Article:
After the great Janet Jackson nip slip that defined the 2004 U.S. Super Bowl, performers everywhere have experienced sleepless nights (I presume) fearing the same "wardrobe malfunction" might one day befall them.

The incident, which many critics saw as more of a publicity stunt and less of an accident, received lots of exposure, mostly negative. Jackson bore the brunt of it while Timberlake's career flourished. One thing it did show us was that a woman's areolas continue to make the public uneasy.

There is still a bizarre sexist double standard when it comes to male and female nipples.

But where do we stand now? We've become used to seeing Miley's side-boob and under-boob, girls' bum cheeks spilling out of denim cut-offs, red carpet low-low-low backs and high-high-high slits – but we are still concerned with some nipple? Is it the last taboo?

The fear of smuggling raisins has seen women klap their boobs way more than they should. Surrender nipple, gaan lê!

Read: The endless pubic hair debate: shedding all myths

But it hasn't always been like this. Broadly.Vice.com notes that in the 1700s exposed nipples were the order of the day. Court ladies were often painted with one exposed breast, and royals like Queen Mary II were spotted walking around with both their breasts out.

"Dressing tables, too, stayed stocked with nipple makeup, in an orange-red carnelian shade", notes the article.

How lovely.

To me, personally, exposed nipples have always - for as long as I can remember - been very French. From their burlesque nipple tassels to their fashion magazines and designers, the French are not shy of the nip.

Sure, I don't think Parisian women actually walk around like Saint Laurent ALWAYS suggests they should...

Read: Dressing for big boobs

2016 and 2017


Yet editorials and runways have a freer approach to nipples in France. Being a French nipple must just be the best kind of life.

And when it comes to celeb nipples today, it seems to be okay to show them on purpose (albeit veiled behind sheer, bejewelled fabric) a la Rihanna's Great Gatsby moment at the 2014 CFDA Awards.

Read: Will this be 2017's red carpet “naked dress”?

And in 2016 we saw a full-blown trend emerge on Instagram, with bloggers snapping and sharing their sparkly bits. Yes, the disco tit was born (or perhaps reborn?).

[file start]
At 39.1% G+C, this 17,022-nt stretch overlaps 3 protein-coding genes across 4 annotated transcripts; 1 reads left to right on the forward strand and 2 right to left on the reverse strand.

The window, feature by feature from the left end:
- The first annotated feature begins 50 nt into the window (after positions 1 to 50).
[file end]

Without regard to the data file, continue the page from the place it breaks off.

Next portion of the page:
Disclaimer: I had a spray tan prior to this holidaisy.

A post shared by Daisy Keens (@pieandfash) on

Even the now 88-year-old Instagram fashion celeb Baddie Winkle got in on the action.

So outside of France, this spelled progress for the nipple in fashion. But then, recently, people made a big hoo-hah over Nicki Minaj’s nipple sticker at the Paris Fashion Week, and believe me, this was not the French media's doing.
 

The sexist double standard

Fashion has so often used material (or lack thereof) to make political statements. So, the showing of nipple (be it with or without a patch) is thus viewed as a fashion statement that is also political.

To protest against what society deemed "appropriate" in 1964, designer Rudi Geinrich put a model, Peggy Moffitt, in a monokini. By law, she was not allowed to wear this garment to a public beach.

During the 1920s, the well-known anti-segregation activist Josephine Baker dazzled audiences as she danced on stage in shiny costumes, headpieces and tops with limited fabric.

And there are so many recent examples of public toplessness being used as a political act. From the much-publicised topless protests held a few years ago by FEMEN, the Ukrainian feminist group campaigning for equal rights, to last year's Stellenbosch Woordfees and #FeesMustFall protests where students stood up against rape on campus - being topless gets you noticed.

And when censorship of certain social media platforms was questioned a few years ago, particularly censorship of mothers breastfeeding their babies – which was deemed to be "inappropriate" in nature - celebs like Miley Cyrus and Rumer Willis campaigned to Free The Nipple.

But does it get you heard? Or noticed and then, ultimately, just disregarded?

Assuming a woman who exposes a nipple is making a statement of some kind is a sexist double standard. Why can't we (even those of us who don't own French nipples) just show our tit without the expectation of a tat?

Mainly because a woman's breast is still synonymous with her sexuality and hyper-sexualised. Even when breastfeeding a child, people want nipples to be hidden because exposing them might trigger some sexual response.

Indecent woman! Indecent!

Women are in fact nipple-shamed instead of nipple-celebrated.

When can our nipples fly free like Saint Laurent longs for in his runway shows, without agenda, but just for the sake of showing them?

Images: Getty